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Allotment Annie

A loving rendition of the WWII era and a healthy dose of demythologization.

centerstage reviewed this performanceReviewed by Centerstage!Go Chicago!

Venue:
Strawdog Theatre
3829 N. Broadway St.
Chicago, IL 60613 Map This Place!Map it
Cost:
$12.50-$25
Tickets:
http://www.infusiontheatre.com/

Author
Mark Mason

Styles

Related Info:
Official website

Performances
Runs January 3, 2013-February 3, 2013

Friday8 p.m.
Saturday8 p.m.
Sunday3 p.m.
Thursday8 p.m.

reviewed performanceCenterstage Show Review
Reviewer: Rory Leahy
Thursday Jan 10, 2013

Say there fella! Don’t you know there’s a war on? The Krauts are goose stepping all over Europe and here you are wasting your time cutting a rug with some dame instead of reporting for duty! Well when she’s got gams like those who can blame ya?

World War II is in many ways the dominant, self flattering legend of modern America. Our forbears banded together heroically to defeat the ultimate evil. But that doesn’t mean we were the ultimate good. Mark Mason’s play “Allotment Annie” is both a loving rendition of the era and a healthy dose of demythologization.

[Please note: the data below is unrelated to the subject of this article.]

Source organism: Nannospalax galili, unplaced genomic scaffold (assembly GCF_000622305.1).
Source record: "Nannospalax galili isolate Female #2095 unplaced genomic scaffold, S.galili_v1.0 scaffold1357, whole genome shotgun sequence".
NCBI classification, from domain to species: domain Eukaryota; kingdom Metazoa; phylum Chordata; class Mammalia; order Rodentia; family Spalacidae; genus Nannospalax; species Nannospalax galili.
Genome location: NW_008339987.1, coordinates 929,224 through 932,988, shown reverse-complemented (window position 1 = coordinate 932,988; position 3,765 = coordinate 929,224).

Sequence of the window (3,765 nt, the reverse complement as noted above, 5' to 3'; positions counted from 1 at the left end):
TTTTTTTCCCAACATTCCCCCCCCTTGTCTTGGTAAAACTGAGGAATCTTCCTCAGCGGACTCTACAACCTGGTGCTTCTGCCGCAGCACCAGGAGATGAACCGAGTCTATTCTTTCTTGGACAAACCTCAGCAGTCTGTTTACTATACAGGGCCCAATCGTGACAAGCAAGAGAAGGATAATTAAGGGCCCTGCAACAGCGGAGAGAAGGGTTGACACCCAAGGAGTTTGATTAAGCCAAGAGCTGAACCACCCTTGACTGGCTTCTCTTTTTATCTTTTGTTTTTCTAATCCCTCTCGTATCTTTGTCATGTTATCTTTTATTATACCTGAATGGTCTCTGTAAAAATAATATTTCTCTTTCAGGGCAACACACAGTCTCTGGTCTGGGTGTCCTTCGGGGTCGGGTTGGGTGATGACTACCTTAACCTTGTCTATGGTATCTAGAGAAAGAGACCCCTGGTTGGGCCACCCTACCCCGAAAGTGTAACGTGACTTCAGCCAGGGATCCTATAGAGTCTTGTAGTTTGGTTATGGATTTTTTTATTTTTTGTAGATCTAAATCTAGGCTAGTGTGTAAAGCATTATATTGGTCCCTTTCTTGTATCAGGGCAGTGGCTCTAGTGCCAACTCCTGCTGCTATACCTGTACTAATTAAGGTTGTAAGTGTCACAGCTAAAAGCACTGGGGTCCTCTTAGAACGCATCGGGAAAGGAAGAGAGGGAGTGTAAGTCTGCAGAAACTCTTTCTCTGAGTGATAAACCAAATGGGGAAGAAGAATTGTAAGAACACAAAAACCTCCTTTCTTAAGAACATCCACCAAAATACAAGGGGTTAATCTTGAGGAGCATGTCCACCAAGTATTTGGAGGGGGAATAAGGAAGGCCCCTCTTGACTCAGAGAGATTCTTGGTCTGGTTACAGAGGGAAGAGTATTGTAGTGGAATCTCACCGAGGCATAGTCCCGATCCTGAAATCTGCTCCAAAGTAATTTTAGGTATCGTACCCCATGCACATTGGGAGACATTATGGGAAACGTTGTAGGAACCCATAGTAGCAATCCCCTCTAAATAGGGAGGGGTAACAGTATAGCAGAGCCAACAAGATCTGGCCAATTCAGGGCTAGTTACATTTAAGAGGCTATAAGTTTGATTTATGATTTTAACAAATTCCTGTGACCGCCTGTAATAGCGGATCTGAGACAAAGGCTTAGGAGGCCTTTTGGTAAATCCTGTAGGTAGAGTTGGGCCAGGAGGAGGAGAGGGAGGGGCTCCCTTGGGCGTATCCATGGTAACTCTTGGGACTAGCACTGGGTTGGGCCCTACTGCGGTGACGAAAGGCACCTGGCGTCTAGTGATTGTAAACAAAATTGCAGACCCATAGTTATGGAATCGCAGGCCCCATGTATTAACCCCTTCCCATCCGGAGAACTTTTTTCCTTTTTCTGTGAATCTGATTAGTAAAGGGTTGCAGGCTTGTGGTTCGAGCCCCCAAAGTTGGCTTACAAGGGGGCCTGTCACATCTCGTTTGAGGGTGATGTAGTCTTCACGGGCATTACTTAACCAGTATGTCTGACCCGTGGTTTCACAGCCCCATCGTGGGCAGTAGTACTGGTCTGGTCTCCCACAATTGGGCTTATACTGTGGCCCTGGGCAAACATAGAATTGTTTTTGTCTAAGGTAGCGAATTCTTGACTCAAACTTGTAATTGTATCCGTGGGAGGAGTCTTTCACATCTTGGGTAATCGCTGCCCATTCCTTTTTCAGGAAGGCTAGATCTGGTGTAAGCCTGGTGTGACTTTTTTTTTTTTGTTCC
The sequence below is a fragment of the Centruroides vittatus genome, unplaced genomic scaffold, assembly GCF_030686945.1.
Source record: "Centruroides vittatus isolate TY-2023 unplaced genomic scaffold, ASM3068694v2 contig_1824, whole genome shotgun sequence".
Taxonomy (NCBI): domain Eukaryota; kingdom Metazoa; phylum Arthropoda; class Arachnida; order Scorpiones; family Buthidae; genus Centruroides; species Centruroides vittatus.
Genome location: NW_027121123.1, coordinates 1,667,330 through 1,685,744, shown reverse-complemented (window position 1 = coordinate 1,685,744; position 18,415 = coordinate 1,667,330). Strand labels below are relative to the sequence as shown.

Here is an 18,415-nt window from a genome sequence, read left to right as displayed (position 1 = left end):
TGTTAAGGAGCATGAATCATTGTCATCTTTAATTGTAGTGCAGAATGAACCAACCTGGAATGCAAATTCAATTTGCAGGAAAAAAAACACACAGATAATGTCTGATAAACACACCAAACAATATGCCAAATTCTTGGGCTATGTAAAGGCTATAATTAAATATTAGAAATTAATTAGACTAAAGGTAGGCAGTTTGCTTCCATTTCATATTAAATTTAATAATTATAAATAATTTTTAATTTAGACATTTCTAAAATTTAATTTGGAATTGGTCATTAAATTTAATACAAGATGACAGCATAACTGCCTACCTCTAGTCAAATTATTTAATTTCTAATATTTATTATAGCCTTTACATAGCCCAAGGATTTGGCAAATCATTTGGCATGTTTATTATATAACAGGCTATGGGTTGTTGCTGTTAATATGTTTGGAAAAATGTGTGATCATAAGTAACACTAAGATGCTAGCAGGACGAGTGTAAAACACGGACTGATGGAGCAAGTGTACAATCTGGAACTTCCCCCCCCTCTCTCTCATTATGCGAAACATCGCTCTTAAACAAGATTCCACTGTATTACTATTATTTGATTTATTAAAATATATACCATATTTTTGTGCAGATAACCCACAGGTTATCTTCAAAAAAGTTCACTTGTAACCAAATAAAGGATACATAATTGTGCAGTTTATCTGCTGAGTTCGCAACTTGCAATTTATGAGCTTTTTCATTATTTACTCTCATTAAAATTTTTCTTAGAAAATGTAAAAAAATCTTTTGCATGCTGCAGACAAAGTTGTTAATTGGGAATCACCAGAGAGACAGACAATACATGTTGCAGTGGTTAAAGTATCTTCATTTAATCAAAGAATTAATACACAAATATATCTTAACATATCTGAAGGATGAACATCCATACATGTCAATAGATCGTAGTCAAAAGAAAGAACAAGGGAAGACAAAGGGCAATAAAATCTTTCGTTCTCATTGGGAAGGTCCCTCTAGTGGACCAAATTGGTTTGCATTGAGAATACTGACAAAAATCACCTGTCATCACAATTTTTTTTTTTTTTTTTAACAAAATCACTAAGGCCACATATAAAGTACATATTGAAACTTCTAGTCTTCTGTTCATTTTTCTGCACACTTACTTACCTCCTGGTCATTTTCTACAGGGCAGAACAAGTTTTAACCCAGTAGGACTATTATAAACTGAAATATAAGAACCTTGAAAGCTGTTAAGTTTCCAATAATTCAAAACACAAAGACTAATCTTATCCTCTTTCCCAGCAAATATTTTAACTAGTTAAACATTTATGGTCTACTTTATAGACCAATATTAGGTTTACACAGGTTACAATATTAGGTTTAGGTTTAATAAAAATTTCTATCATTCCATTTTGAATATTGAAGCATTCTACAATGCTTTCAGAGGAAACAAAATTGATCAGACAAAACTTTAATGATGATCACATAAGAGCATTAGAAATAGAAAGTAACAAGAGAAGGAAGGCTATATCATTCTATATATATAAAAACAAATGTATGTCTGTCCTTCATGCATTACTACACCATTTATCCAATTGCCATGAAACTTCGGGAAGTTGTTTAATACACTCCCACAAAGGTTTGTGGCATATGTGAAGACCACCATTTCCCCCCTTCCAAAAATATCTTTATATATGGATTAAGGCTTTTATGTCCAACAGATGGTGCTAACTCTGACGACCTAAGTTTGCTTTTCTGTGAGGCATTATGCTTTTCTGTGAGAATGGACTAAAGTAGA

The title refers to a cynical nickname for women who impulsively married soldiers headed into particularly dangerous combat. The government offered kingly sums of ten thousand dollars (“allotments”) to combat widows. In the pre-computerized age, the bureaucracy didn’t watch this sort of thing as closely so there were a lot of opportunities for corruption.

The play takes place in Poughkeepsie, New York, 1944, where two soldiers are getting ready to ship out for D-Day, small town Joe (Carl Lindberg) and cynical rogue Vance (Beau Forbes) walk into a tavern bartended by Francine (Kate Black-Spence) and owned by her best friend Virginia. (Amy Rapp)

Joe and Fran begin a romance and quickly reveal they’re both wholesome than they appear. Joe has a fraudulent war profiteering scheme, which he enlists Fran’s savvy and connections for, and she’s eager to help. Unlike our legends of the era, these two aren’t heroes. They’re people who grew up in one scarring trauma, the Depression, and our facing another as young adults.

We gradually learn that Fran is quite a damaged individual, fascinatingly so. In last year’s “The Fisherman”, Black-Spence gave a compelling performance as a decent woman driven by a simple conscience. Here, she’s equally fascinating as an unhappy woman tormented by a perverse one.

Mason’s play is seductive, its lighthearted dialogue quickly giving way to dark psychological intrigue. It is a worthy, revisionist addition to our dominant legend.

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